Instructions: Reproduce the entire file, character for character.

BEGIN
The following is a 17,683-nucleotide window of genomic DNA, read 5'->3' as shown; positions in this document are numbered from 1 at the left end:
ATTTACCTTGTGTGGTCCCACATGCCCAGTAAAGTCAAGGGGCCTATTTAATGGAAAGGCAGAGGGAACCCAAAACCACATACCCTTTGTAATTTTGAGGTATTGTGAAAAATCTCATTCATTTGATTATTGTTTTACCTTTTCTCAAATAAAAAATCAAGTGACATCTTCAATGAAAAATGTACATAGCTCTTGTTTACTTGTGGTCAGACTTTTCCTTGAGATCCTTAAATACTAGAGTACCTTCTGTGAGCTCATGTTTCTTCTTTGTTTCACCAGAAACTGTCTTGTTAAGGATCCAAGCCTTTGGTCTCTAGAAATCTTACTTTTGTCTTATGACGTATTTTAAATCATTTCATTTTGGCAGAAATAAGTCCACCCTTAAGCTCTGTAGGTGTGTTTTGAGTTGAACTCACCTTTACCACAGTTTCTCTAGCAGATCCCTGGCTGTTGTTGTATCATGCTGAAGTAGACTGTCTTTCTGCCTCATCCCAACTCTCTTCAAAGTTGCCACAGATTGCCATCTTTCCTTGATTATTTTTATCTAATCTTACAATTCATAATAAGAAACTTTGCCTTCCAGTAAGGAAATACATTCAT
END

The following is a 17,683-nucleotide window of genomic DNA, read 5'->3' as shown; positions in this document are numbered from 1 at the left end:
ATTTACCTTGTGTGGTCCCACATGCCCAGTAAAGTCAAGGGGCCTATTTAATGGAAAGGCAGAGGGAACCCAAAACCACATACCCTTTGTAATTTTGAGGTATTGTGAAAAATCTCATTCATTTGATTATTGTTTTACCTTTTCTCAAATAAAAAATCAAGTGACATCTTCAATGAAAAATGTACATAGCTCTTGTTTACTTGTGGTCAGACTTTTCCTTGAGATCCTTAAATACTAGAGTACCTTCTGTGAGCTCATGTTTCTTCTTTGTTTCACCAGAAACTGTCTTGTTAAGGATCCAAGCCTTTGGTCTCTAGAAATCTTACTTTTGTCTTATGACGTATTTTAAATCATTTCATTTTGGCAGAAATAAGTCCACCCTTAAGCTCTGTAGGTGTGTTTTGAGTTGAACTCACCTTTACCACAGTTTCTCTAGCAGATCCCTGGCTGTTGTTGTATCATGCTGAAGTAGACTGTCTTTCTGCCTCATCCCAACTCTCTTCAAAGTTGCCACAGATTGCCATCTTTCCTTGATTATTTTTATCTAATCTTACAATTCATAATAAGAAACTTTGCCTTCCAGTAAGGAAATACATTCAT